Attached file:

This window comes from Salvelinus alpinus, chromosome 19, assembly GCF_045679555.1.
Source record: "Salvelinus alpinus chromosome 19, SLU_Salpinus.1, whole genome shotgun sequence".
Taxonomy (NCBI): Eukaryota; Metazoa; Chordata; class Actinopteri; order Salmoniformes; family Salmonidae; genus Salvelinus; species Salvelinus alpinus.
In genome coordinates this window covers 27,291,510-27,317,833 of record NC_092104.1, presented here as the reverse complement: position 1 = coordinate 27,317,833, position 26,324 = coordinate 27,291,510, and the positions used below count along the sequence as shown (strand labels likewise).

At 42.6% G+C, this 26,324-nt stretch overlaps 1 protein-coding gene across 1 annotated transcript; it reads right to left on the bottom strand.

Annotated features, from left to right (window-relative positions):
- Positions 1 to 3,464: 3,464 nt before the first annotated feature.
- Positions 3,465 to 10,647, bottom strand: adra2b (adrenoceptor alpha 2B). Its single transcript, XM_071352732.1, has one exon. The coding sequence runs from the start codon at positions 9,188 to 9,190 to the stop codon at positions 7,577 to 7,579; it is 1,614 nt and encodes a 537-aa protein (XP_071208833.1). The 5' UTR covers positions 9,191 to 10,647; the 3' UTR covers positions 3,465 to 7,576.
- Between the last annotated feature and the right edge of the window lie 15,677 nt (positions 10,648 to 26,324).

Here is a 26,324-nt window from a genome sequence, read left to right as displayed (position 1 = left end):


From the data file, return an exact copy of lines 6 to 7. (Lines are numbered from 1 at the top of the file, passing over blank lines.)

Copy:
Annotated features, from left to right (window-relative positions):
- Positions 1 to 3,464: 3,464 nt before the first annotated feature.